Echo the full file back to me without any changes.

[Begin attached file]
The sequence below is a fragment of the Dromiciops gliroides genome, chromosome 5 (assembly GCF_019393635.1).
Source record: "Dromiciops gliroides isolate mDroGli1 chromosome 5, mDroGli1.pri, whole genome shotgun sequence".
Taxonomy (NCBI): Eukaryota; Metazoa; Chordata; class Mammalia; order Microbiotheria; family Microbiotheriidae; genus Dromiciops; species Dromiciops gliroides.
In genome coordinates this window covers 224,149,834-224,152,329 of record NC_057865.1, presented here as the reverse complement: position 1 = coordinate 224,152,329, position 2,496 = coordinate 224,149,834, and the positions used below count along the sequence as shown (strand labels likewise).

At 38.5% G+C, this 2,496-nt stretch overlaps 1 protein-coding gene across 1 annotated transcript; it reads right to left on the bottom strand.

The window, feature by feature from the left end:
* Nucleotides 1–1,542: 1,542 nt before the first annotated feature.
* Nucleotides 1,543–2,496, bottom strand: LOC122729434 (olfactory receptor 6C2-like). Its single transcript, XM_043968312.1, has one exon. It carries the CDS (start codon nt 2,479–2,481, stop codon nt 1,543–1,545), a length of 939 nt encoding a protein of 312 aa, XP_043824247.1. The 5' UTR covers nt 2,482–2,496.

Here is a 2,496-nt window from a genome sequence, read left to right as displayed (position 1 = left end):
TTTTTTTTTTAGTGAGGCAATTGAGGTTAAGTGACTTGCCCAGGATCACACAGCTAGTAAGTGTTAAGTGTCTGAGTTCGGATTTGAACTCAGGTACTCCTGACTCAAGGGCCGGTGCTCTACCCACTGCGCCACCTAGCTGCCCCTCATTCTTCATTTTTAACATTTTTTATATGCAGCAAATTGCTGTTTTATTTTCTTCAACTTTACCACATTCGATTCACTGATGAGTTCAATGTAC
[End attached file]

The sequence below is a fragment of the Dromiciops gliroides genome, chromosome 5 (assembly GCF_019393635.1).
Source record: "Dromiciops gliroides isolate mDroGli1 chromosome 5, mDroGli1.pri, whole genome shotgun sequence".
Taxonomy (NCBI): Eukaryota; Metazoa; Chordata; class Mammalia; order Microbiotheria; family Microbiotheriidae; genus Dromiciops; species Dromiciops gliroides.
In genome coordinates this window covers 224,149,834-224,152,329 of record NC_057865.1, presented here as the reverse complement: position 1 = coordinate 224,152,329, position 2,496 = coordinate 224,149,834, and the positions used below count along the sequence as shown (strand labels likewise).

At 38.5% G+C, this 2,496-nt stretch overlaps 1 protein-coding gene across 1 annotated transcript; it reads right to left on the bottom strand.

The window, feature by feature from the left end:
* Nucleotides 1–1,542: 1,542 nt before the first annotated feature.
* Nucleotides 1,543–2,496, bottom strand: LOC122729434 (olfactory receptor 6C2-like). Its single transcript, XM_043968312.1, has one exon. It carries the CDS (start codon nt 2,479–2,481, stop codon nt 1,543–1,545), a length of 939 nt encoding a protein of 312 aa, XP_043824247.1. The 5' UTR covers nt 2,482–2,496.

Here is a 2,496-nt window from a genome sequence, read left to right as displayed (position 1 = left end):
TTTTTTTTTTAGTGAGGCAATTGAGGTTAAGTGACTTGCCCAGGATCACACAGCTAGTAAGTGTTAAGTGTCTGAGTTCGGATTTGAACTCAGGTACTCCTGACTCAAGGGCCGGTGCTCTACCCACTGCGCCACCTAGCTGCCCCTCATTCTTCATTTTTAACATTTTTTATATGCAGCAAATTGCTGTTTTATTTTCTTCAACTTTACCACATTCGATTCACTGATGAGTTCAATGTAC